OzAsia Festival: The cultural deep-end

Ben Brooker

In the second of his reviews of OzAsia performances, Ben Brooker embraces works by Hot Brown Honey, Joelistics and James Mangohig, Darlane Littay and Tian Rotteveel, and Aakash Odedra, their performances revealing the complexities of cultural heritage and exchange.

 

Hot Brown Honey

“Moisturise and decolonise” is the catch cry of Hot Brown Honey’s MC Busty Beatz (Kim Bowers), who presides, resplendent in oversized afro, over Black Honey Company’s ensemble of “black, brown and mixed beauties” – six female performers of Indigenous Australian, South African, Maori, Tongan and Samoan heritage. The work, which has toured extensively since 2015, defies categorisation. Intensely politically charged, it is burlesque-like in its parodic treatment of popular forms, especially those reliant on racist stereotyping, but hews closer to the Victorian era idea of burlesque as extravaganza. Routines draw on circus, cabaret, stand-up comedy and striptease.

The aesthetic is similarly mixed, heavily inflected by vintage hip-hop but spruced up with designer Lisa Fa’alafi’s glittering costumes, their multiple layers frequently cast off in ways that suggest the performers’ disavowal of imposed identities. The stage is bare except for “the hive,” a honeycombed, open-sided gallery — designed by Tristan Shelley and vibrantly lit by Paul Lim in a way that synchronises with much of the action — that serves as Busty Beatz’ base. From here she musically directs the work, marshalling the performers around her own compositions and delivering short, sharp sermons on feminist theory, quoting, among others, Chimamanda Ngozi Adichie: “The single story creates stereotypes, and the problem with stereotypes is not that they are untrue, but that they are incomplete. They make one story become the only story.”

Hot Brown Honey is an unapologetically didactic, rallying work. Sequences touch on and subvert the longstanding typecasting of women of colour as maids, the casual racism of white Australians on holiday and stereotypes of the dusky maiden/noble savage variety that have long been the source of sexualised European fantasies. Some scenes are more abstruse, such as those including Ofa Fotu’s scorching torch song-like reclamation of James Brown’s “It’s a Man’s Man’s Man’s World,” and Crystal Stacey’s aerial routine that serves as a powerful metaphor for intimate partner violence. Underlying all of this is a discourse — sometimes edgily evoked, as in a scene in which Torres Strait Island performer Ghenoa Gela pointedly casts off the Australian flag —on the rights of indigenous peoples in a post-colonial world. While the tonight’s predominately white audience is implicated in the intersecting oppressions exposed, the atmosphere remains unifying and celebratory. Everybody is clapping and dancing by the end, some spilling onto the stage to mingle with the performers as the last of Busty’s pounding, soulful grooves reverberate around the theatre.

Joelistics, James Mangohig, In Between Two, Contemporary Asian Australian Performance, photo William Yang

In Between Two

In Between Two, a collaboration between Asian-Australian musicians Joelistics (Joel Ma) and James Mangohig, also recuperates the political charge of early and alternative hip-hop. In the opening song, Ma raps about what the form means, or rather doesn’t mean, to him: misogyny, homophobia. His political awakening was concomitant with the rise of Pauline Hanson and her infamous warning that “we are in danger of being swamped by Asians.” Ma informs us he and Mangohig — both ‘mixed race’ with Asian fathers and white mothers — have been long-term friends since meeting under a tree in Darwin during a music festival. There, they bonded over their shared status as outsiders in a majority white music industry and their worship of Brisbane band Regurgitator, led by Asian-Australian multi-instrumentalist Quan Yeomans.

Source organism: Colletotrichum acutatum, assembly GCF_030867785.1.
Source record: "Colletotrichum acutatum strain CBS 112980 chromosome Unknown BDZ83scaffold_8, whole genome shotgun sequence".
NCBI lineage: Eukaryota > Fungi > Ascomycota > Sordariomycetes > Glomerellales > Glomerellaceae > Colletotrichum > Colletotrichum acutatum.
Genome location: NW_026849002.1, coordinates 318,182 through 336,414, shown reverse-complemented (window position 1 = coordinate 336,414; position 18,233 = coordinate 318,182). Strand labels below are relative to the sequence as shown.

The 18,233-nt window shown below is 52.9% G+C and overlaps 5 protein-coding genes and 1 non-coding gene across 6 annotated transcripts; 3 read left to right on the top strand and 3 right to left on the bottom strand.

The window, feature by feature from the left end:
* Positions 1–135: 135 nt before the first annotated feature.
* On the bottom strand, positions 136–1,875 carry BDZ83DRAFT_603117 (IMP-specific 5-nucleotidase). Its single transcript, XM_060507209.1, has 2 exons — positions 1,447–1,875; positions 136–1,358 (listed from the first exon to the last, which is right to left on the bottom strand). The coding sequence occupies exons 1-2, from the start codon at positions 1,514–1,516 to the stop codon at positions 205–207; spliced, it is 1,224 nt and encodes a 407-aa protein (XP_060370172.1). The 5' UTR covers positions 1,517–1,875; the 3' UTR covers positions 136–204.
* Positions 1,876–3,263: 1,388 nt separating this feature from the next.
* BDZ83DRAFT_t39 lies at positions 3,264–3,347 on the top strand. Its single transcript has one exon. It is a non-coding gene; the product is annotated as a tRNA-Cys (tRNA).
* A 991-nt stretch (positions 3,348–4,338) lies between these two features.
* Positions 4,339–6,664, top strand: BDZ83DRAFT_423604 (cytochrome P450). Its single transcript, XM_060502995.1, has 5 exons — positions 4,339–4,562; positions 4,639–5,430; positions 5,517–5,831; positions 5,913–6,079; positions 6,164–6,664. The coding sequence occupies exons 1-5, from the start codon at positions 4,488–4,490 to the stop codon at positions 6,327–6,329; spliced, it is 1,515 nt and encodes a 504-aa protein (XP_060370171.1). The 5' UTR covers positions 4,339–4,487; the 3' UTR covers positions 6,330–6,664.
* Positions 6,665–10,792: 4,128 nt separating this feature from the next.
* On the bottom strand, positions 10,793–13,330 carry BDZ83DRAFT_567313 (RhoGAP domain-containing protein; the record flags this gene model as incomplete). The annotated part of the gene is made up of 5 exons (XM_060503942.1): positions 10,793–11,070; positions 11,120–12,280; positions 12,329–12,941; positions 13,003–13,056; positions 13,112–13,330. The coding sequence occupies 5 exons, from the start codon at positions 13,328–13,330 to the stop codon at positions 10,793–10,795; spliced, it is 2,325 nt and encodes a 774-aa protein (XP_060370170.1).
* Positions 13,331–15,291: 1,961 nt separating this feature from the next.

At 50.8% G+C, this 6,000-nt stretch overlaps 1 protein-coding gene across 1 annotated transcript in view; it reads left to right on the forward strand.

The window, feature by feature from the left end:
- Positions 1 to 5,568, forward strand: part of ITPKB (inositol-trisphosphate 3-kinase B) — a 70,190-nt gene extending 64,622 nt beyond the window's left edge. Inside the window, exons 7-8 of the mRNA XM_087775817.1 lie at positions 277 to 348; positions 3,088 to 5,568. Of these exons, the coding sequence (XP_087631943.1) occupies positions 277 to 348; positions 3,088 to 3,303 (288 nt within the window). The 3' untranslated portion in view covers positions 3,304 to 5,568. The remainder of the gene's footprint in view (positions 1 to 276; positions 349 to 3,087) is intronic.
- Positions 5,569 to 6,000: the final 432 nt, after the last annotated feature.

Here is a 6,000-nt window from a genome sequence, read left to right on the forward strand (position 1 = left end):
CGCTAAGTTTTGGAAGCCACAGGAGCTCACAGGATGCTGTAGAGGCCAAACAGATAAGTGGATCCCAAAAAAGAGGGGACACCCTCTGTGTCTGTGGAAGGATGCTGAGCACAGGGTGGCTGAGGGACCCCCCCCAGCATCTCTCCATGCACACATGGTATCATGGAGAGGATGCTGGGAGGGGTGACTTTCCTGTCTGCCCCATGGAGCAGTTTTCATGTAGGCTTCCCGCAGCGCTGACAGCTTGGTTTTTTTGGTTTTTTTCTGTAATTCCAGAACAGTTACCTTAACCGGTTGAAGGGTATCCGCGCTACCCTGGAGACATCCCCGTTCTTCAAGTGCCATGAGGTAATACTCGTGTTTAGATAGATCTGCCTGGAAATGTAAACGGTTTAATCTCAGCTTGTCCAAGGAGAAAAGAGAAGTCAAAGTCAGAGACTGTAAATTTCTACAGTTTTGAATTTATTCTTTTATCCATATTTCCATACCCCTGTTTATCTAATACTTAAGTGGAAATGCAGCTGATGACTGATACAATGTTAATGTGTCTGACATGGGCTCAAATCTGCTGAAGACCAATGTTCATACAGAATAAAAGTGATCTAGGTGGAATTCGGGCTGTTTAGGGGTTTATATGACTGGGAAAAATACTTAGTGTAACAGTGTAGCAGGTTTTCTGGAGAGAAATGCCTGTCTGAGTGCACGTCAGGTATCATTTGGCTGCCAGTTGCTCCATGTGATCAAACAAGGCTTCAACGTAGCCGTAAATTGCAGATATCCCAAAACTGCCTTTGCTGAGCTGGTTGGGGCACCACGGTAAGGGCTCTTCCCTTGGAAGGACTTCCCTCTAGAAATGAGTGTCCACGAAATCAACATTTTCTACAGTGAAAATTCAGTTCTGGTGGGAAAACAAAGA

Produced by Contemporary Asian Australian Performance, In Between Two is the latest iteration of a performance model developed by theatre-makers William Yang and Annette Shun Wah. Here, as in The Backstories, which premiered at this year’s Adelaide Festival, Yang and Shun Wah provide dramaturgy with Suzanne Chaundy directing. The setup is simple and effective: against visual designer Jean Poole’s backdrop of sensitively curated archival photos and videos the performers share stories from their lives and family histories in a series of direct address monologues. The stories are interspersed with songs that utilise both live and recorded instrumentation, Mangohig occasionally taking up his bass guitar, Ma rapping and playing a variety of instruments including keyboards and samplers. As performers, Mangohig and Ma have an abundance of chemistry and charisma. “Each of us,” Ma muses, “is a vast archive of our family stories.”

And what stories they are. Ma’s grandparents — the beautiful, Australian-born Edith and the handsome Charlie from Hong Kong, who chose her from a photograph to be his bride when she was just 17 — were well-known identities in Sydney’s Chinatown. Charlie ran a fruit and vegetable business. In the 1960s, Edith was a partner in the glamorous Chequers nightclub, mingling with the top entertainers of the day (in one photograph she poses with Bob Hope) as well as assorted gangsters. Ma’s parents were bohemians, setting up for a time in a London squat before returning to Australia and separating by the time Ma was two (“I grew up between two households,” he says).

Mangohig’s story contrasts sharply. His father was a preacher from rural Philippines, his mother the daughter of conservative Dutch migrants. Pen pals at first, the two eventually overcame parental objections to their marriage and settled in Darwin. Mangohig was a “pastor’s kid,” playing in a Christian rock band and seemingly headed for the ministry until experiencing a crisis of faith. He marries and divorces, earning the wrath of his father and his church. Ma, too, has a dark night of the soul, his dislocated adolescence resulting in truancy and drug abuse, a collapse of purpose. Both are troubled by racism and alienation, and locate music as a potential site of redemption. “So what was mine to embrace?” asks Ma rhetorically. “Music.”

For Ma, the arrangement and telling of these stories is in itself a kind of sampling, wherein “little nuggets of gold” are unearthed to construct new ways of knowing. “We are [our family’s] wildest dreams and their most elaborate remixes,” he says. In their careful crafting of these dreams and remixes, Ma and Mangohig, and their skilful collaborators, provide fresh insights into the nature of multicultural identity, and the power of meaning-making — whether through music or theatre — to suture and transcend.

Darlane Litaay, Tian Rotteveel, Specific Places Need Specific Dances, photo Tian Rotteveel